Why Zynga is Overvalued with or without Online Poker
Jordan is a member of The Motley Fool Blog Network -- entries represent the personal opinion of the blogger and are not formally edited.
Let's be frank: Zynga's (NASDAQ: ZNGA) current batch of online gaming properties doesn't justify the company's current market cap. Zynga's gaming franchises are fun and even addicting (who hasn't played too much Words With Friends?) but from an investment standpoint they simply aren't compelling.
So that leaves us with the enterprise as it exists plus the Zynga Poker option. The company has net-net working capital of $750 million, implying that the actual value of the continuing operations and poker potential is worth $2 billion.
Does Zynga have a $2 billion opportunity in poker?
The company's big Zynga Poker franchise is the largest free-to-play poker game in the world with 38 million active users, but the app itself isn't a blockbuster, seeing as players use fake money to place their wagers.
Ascribing value to Zynga Poker isn't easy. It's best comparable is the old PokerStars, which did $1.4 billion in revenue and $500 million in net profit from 20 million players, or $25 in net profit per year per player. Zynga Poker has nearly twice as many members (38 million) as PokerStars, but not every free Zynga player will turn into a real money player.
I'm not one to shy away from back of the envelope math to determine a company's intrinsic value. I assume that PokerStars included ongoing marketing in sales, general and admin expenses, which reduced its net margin. Zynga Poker, having already established itself, should have much smaller SG&A expenses, so its profits per user will likely look much like PokerStars' revenues per user of $70.
Here's how I look at it
A 1% conversion rate from fake money to real money at the same per-user revenue as Poker Stars would generate $26.6 million in annual revenue. Thus, a 5% conversion rate would generate $133 million in annual revenue to Zynga, while a 10% conversion would result in $266 million in revenue to the company.
These figures are hardly worth getting excited about. Assuming even an extreme best case scenario where net margin is 100% from online poker revenue, Zynga looks tremendously overvalued. The “best case” is that Zynga Poker launches today, and generates $266 million in perpetuity, which, when discounted at a 10% discount rate, is only worth $2.6 billion, implying that Zynga is only modestly undervalued with extremely rosy assumptions.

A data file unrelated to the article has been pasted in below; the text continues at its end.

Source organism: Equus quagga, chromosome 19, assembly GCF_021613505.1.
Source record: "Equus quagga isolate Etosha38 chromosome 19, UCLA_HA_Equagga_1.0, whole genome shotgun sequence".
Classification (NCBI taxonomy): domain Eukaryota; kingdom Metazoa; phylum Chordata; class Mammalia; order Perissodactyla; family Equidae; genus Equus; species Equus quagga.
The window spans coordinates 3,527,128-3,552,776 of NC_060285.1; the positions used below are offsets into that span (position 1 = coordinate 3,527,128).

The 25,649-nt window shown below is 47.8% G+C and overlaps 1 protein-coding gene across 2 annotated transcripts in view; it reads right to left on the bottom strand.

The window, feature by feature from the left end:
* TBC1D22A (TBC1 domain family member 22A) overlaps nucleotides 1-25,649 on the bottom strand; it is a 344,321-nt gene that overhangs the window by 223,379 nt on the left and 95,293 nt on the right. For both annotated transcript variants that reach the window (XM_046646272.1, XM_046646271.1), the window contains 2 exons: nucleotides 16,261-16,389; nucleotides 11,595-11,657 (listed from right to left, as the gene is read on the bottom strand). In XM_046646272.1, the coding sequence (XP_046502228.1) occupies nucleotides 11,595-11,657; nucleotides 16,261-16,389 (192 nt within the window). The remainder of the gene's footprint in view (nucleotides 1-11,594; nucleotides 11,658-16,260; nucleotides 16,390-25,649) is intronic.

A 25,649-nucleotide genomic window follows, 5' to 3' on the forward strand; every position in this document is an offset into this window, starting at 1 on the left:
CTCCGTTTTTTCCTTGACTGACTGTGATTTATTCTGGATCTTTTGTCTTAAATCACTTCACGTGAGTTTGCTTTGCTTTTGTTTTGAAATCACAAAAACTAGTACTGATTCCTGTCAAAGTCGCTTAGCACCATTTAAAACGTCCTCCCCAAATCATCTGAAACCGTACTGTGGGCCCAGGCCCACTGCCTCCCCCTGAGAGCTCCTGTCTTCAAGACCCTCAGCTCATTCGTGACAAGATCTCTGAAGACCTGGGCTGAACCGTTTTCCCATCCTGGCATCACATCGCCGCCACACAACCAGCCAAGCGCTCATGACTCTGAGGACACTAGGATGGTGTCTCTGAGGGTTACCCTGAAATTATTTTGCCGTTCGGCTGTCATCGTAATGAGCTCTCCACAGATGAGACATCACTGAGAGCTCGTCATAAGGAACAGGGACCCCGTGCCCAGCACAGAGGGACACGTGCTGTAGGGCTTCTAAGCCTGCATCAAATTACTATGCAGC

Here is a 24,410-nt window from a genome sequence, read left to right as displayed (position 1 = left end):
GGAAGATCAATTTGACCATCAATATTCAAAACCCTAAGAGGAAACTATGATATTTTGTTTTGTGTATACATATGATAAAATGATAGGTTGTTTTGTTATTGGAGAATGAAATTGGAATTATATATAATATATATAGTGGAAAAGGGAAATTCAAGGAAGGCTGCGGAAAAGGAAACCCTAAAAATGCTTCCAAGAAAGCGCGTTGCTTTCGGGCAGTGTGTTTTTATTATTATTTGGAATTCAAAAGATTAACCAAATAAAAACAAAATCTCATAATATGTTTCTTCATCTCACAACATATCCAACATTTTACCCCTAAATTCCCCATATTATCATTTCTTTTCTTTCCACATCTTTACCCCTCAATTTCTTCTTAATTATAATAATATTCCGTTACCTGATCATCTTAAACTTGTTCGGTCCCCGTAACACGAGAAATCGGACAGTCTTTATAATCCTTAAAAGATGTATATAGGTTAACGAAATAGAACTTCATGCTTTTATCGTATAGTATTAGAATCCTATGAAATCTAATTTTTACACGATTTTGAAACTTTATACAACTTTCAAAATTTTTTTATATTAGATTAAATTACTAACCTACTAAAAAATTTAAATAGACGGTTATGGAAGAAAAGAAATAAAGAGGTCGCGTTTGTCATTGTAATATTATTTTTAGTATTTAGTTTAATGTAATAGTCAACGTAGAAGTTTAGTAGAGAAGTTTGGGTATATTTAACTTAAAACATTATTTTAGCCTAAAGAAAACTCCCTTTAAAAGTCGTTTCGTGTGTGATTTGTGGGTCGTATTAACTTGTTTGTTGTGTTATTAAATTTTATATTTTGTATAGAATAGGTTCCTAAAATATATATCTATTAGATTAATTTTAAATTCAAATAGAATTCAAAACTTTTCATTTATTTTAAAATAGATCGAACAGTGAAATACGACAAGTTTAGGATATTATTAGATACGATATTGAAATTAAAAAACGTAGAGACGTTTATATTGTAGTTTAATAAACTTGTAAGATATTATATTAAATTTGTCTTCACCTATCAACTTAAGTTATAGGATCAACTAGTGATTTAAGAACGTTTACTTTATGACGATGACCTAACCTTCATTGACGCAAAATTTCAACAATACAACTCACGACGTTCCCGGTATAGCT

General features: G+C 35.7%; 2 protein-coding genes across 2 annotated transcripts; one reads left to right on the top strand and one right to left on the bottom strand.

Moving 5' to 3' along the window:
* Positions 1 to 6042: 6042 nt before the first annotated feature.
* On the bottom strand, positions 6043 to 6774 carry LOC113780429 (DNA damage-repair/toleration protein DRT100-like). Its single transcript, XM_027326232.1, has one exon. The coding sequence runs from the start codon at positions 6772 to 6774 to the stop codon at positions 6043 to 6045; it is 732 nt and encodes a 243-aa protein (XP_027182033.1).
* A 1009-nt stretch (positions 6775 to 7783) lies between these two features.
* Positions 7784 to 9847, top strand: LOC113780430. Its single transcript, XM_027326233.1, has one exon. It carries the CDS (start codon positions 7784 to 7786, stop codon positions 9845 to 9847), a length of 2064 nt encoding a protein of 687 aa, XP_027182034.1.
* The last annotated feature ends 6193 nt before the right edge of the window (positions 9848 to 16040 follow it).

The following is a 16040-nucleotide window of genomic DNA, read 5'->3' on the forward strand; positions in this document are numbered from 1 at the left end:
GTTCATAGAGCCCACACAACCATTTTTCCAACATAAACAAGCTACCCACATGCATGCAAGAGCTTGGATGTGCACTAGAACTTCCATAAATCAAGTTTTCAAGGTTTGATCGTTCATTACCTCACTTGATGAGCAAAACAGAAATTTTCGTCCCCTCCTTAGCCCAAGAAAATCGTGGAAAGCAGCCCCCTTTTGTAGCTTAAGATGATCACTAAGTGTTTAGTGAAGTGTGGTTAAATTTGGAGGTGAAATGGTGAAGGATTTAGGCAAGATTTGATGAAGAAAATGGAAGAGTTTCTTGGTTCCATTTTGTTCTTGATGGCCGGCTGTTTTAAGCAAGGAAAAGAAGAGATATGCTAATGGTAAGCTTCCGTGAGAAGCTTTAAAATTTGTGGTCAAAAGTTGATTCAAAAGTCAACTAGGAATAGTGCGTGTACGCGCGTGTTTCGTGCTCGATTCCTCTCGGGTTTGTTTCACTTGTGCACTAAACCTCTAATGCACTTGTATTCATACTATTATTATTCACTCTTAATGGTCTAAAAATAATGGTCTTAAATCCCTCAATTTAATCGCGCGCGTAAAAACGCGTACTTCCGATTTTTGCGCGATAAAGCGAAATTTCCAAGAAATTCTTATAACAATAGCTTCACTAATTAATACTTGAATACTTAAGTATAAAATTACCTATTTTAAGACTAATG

Being only slightly more realistic about the launch time - not the profitability of each user - and assuming that Zynga Poker is still 5 years away from coming online in any meaningful form, poker as an option is worth only $1.6 billion when the cash flows are discounted for another 5 years of waiting time at the same 10% discount rate.
Those who expect Zynga Poker to contribute in a big way should moderate their expectations with a few simple realities:
Zynga Poker players are not in any way guaranteed to become real money poker players, which is what the company needs to generate any profits worthy of attention.
Legalization of online poker is still many years away, which discounts tremendously the value of future cash flows from a new, real money poker franchise.
Zynga Poker players likely have old accounts at “pre-ban” real money poker sites, which will compete with Zynga for players if and when online poker is legalized. Caesar’s Entertainment (NASDAQ: CZR) and Boyd Gaming (NYSE: BYD), which operate Atlantic City, N.J.-based casinos are already planning to move into online poker after Gov. Chris Christie signed a bill legalizing it in the state.
In short, those banking on poker to make or break Zynga's valuation should give it a second thought. In the best case scenario where Zynga converts 10% of its users to real money players, generates as much revenue per user as PokerStars, manages net profit margins of 100%, and launches today, the company is at best 20% undervalued.
If an investment is not meaningfully undervalued with pie-in-the-sky assumptions, it's not even worthy of speculation. Zynga is a loser for investors.
So what about gambling giants?
Zynga isn't the only way to play legalized online poker. Boyd Gaming is exposed to online gambling, however, the company's reports show that nearly 80% of its business is derived in traditional brick and mortar casinos, a highly capital-intensive segment of the gaming business. The company is the most exposed to recent changes in online poker legislation as it generates 36% of its revenue in Las Vegas, and another third in New Jersey.
Caesar's, unfortunately, isn't expected to generate any profits for some time to come. The company is bleeding in red in terms of earnings and cash flow, and shareholder's equity is negative once again, giving this company no real intrinsic value despite the company's exposure to New Jersey and Nevada, both of which are targets for legalized online poker. Caesar's looks like a much better candidate for bankruptcy than it does stellar stock market returns.
A play on poker, if there were one, would be a play on Boyd Gaming. However, unlike Zynga, Boyd Gaming has very expensive destination and casino properties that will negate most if not all of the gains seen in the digital space. Investors should wait it out. A new company without the legacy issues these three companies face will likely surface should online poker become a profitable endeavor.
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